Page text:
Columbia Research Lab’s line of robust force balance accelerometers are an excellent fit for demanding Measure While Drilling (MWD) applications. These sensors give critical information, including the angle of the drill head, which is needed to calculate directional data. The operator then steers the drill using the measurement information, thus resulting in underground mapping.
Image Credit: Columbia Research Laboratories, Inc.
These accelerometers, specifically designed for use on drilling tools, utilize proven servo technology, giving the best possible performance with high reliability in harsh environments that include high temperatures and intense vibration.
The Model SA-120RHT, which is fit to operate at temperatures of up to 200 degrees Celsius, operates from +/-15 volts supply. Model SA-125RHT requires +/-5 VDC and operates to 190 degrees Celsius. Both sensors are completely self-contained and provide a high level, low impedance output, meaning high temperature signal conditioning is no longer needed.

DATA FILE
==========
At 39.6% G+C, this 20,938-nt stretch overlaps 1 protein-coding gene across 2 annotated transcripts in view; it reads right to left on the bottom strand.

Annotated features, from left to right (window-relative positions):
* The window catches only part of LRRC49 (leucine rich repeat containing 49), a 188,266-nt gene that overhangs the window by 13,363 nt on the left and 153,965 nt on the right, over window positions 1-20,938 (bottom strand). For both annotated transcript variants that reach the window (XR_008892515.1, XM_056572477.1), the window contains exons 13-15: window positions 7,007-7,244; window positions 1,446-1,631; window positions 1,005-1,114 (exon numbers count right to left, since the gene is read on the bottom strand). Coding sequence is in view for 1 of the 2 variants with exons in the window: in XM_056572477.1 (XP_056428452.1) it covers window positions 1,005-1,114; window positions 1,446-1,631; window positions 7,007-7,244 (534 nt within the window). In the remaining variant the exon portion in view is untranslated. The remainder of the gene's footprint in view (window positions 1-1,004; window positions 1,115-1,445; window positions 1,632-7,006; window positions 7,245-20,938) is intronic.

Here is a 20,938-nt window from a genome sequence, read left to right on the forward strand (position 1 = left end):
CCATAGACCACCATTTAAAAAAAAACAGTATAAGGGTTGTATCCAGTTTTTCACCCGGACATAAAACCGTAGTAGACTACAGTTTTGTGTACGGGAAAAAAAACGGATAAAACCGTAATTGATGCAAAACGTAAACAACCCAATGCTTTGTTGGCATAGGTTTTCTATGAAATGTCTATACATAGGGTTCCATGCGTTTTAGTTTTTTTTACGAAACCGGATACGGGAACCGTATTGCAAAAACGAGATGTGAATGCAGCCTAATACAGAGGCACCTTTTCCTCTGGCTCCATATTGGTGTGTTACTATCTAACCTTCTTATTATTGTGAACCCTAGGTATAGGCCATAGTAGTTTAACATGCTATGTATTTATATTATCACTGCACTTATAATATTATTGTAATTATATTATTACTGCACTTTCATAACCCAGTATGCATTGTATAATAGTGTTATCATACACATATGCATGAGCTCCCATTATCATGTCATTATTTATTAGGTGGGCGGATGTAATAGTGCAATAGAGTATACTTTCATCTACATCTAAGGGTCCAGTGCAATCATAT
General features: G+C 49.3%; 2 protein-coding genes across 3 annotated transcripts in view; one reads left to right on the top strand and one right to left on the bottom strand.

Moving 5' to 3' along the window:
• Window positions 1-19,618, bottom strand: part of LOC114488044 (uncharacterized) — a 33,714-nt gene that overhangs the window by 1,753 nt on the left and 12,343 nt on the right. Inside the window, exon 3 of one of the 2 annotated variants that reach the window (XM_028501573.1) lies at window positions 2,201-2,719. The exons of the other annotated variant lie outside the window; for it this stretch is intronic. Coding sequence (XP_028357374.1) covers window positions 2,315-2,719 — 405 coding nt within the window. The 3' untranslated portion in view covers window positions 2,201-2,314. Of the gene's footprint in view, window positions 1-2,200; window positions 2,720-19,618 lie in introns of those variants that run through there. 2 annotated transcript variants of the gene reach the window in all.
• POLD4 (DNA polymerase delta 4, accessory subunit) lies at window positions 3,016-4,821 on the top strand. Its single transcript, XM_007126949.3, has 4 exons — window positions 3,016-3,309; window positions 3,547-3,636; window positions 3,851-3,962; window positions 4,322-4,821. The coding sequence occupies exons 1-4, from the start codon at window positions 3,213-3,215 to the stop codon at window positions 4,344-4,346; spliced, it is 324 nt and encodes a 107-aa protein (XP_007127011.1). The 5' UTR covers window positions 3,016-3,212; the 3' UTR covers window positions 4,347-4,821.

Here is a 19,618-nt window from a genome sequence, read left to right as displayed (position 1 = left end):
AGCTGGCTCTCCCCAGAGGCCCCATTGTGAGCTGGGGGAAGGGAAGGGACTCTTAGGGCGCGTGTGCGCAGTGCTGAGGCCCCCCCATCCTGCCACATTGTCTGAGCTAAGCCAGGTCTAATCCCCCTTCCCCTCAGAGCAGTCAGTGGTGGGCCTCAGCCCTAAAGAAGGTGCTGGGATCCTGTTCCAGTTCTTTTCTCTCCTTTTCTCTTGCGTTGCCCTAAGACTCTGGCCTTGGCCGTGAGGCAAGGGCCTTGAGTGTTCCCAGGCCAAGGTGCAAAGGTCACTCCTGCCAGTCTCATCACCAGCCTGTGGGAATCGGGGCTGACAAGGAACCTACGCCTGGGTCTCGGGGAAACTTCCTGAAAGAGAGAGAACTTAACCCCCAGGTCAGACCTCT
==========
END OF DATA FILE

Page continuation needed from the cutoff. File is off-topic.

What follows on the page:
These accelerometers are the accepted standard for use in downhole high temperature mapping due to their time proven, exceptional high temperature performance, in addition to their rugged construction, low power consumption, and small size.
The SA-120R/SA120RNP series accelerometers are designed to withstand high shock and vibration while experiencing temperatures of up to 125 °C. The SA-120R/SA120RNP models are compact single axis accelerometers that are available with acceleration input ranging from ±1 g to ±10 g.
Columbia also has the SA-220RHT/SA225RHT series accelerometers available for applications requiring a dual axis solution that can operate up to 200 °C.
MWD sensors are compact and available with a round flange or a square mount. Columbia also offers drop-in replacements for competitive accelerometers and provides the highest performance-to-cost ratio available, making it well suited to the current oil market.
This information has been sourced, reviewed and adapted from materials provided by Columbia Research Laboratories, Inc.
For more information on this source, please visit Columbia Research Laboratories, Inc.